Content provided by Kostya Etus, CLS Portfolio Manager

You knew this was coming sooner or later, and who better to report on it than the resident gamer himself (which is me if you were not sure).

The Pokémon Go app has been #1 on the Apple App Store since launch on July 6th. It has more daily active users than Twitter and a higher daily engagement rate than Facebook, Snapchat, and Instagram. It is setting all kinds of records, including being the biggest U.S. mobile game EVER – after only a few weeks in existence it has exceeded 21 million daily active users and 30 million downloads in the U.S. alone, more than any game in history. Over the last couple of weeks it has been rolled out to other countries and it just launched in its home country of Japan a week ago!

What the heck is it? In case you have been living under a rock, you know that it is a game that actually requires you to interact with the “real world” to play, a revolutionary idea with endless possibilities… for making money for large corporations. Yes, you actually have to travel to various locations outside of your house (following a grid curiously resembling Google Maps) in order to capture imaginary monsters and store them in your pocket… Pocket Monsters… Pokémon… you get it. There are stops along the way that give you free rewards located at key locations  in the area (curiously many restaurants and shops) – I can see so many dollar signs popping up above shop owners’ heads.

What makes it so great? Pokémon is not something new. It has been around since the mid 90’s and has presented the world with a long running television show, almost 20 movies, multiple console video games, the physical card game craze, and many other things that have fizzled out. The popularity of this new game may actually have little to do with the franchise and more to do with the current generation wanting to:

  • Socialize (think Twitter)
  • Be more health conscious (think Fitbit)
  • Have simplicity (think any Apple product)
  • Be rewarded for doing very little (think about Yourself)

Who is benefiting? If you have looked at Nintendo’s stock price over the last three weeks, you would think that they were the sole owner of everything related to this game (posting over a 100% return at one point as seen in the price chart below). But in fact this is not the case. There is a complex ownership web behind this game and I’m going to attempt to sort it out (you can use the chart below from to try and follow along):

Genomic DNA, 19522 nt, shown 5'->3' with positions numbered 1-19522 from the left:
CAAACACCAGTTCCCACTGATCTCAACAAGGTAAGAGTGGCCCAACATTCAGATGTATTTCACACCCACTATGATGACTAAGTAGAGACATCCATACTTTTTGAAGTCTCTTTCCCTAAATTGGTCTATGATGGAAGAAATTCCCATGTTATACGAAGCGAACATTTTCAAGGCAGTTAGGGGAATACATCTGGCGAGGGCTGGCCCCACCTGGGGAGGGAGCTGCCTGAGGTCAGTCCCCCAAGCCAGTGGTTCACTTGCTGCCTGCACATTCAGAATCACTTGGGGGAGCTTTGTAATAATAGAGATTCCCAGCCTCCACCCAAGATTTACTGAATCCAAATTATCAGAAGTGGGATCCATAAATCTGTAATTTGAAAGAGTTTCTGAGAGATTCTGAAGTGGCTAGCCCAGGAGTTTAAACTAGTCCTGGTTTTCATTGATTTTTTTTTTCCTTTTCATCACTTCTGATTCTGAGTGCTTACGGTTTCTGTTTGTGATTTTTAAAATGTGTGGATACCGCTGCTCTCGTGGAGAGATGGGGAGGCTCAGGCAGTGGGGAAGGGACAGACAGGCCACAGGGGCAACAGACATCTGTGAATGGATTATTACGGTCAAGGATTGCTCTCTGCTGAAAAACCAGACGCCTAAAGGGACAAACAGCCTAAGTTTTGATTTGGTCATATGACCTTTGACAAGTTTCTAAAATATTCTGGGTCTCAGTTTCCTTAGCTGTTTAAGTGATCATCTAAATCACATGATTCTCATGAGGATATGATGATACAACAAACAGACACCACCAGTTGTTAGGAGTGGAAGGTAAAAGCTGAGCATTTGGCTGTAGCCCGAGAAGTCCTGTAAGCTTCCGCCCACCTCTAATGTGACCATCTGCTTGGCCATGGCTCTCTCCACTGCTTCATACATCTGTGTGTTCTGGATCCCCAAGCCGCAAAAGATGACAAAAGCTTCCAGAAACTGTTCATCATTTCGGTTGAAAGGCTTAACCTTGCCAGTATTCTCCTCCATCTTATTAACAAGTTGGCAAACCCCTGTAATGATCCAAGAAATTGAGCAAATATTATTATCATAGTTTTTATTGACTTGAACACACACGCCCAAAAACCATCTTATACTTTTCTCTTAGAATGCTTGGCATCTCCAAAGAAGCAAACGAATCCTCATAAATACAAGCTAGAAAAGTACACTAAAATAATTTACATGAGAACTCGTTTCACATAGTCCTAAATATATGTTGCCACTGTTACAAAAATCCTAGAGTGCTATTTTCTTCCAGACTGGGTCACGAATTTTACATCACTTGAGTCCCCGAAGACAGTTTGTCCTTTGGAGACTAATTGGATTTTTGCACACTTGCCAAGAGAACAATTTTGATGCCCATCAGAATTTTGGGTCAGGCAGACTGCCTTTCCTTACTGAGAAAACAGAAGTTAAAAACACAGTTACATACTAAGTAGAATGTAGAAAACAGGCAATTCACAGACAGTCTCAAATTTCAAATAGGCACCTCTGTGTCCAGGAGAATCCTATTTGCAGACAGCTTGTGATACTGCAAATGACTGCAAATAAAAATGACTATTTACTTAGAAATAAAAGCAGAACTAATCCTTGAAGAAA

• Pokémon Go was developed by The Pokémon Company and Niantic
  • Nintendo owns a 32% stake in The Pokémon Company
  • The rest of The Pokémon Company is owned by Game Freak and Creatures, but Nintendo owns 10% of Creatures
  • Niantic spun off from Alphabet (you know, Google) and is now Venture Capital backed by Nintendo, The Pokémon Company, and Google as some of the larger investors (with unknown ownership shares)

Is your head spinning yet?? Here is the main point: the game has reported earnings of about $35 million at this point, let’s say under a third of it may actually be going to Nintendo… is that a lot for a multi-billion dollar company? Probably not enough to make its price trade at over 150 times earnings… perhaps the price jump may not have been completely warranted (as can already be apparent by the more recent downward movement in price). But are there also some areas which may be benefiting that are not getting the recognition they deserve:

  • Apple – projected to make $3 Billion in revenue from this game through the App Store
  • McDonald’s – announced they will be distributing Pokémon toys with Happy Meals
  • Wireless Carriers – are going to get record levels of data usage as people venture outside of Wi-Fi range
  • Magic Leap – a company heavily funded by Google and Alibaba is building a headset that projects images into users’ eyes so digital images appear in real life (Microsoft is developing a similar display called HoloLens)

Pokemon Go Infographic

“Augmented reality” in general may be the next phenomenon, aside from Magic Leap and Microsoft, there are over 100 companies working in this space. As we know Apps have a fairly short shelf life due to the extremely low barriers to entry (when is the last time you played Candy Crush). So expect many new iterations of this new innovation in the months to come. Good or bad, this is only the beginning!

If you haven’t seen people playing it, here is an example of what it looks like: LINK

Nintendo Stock Chart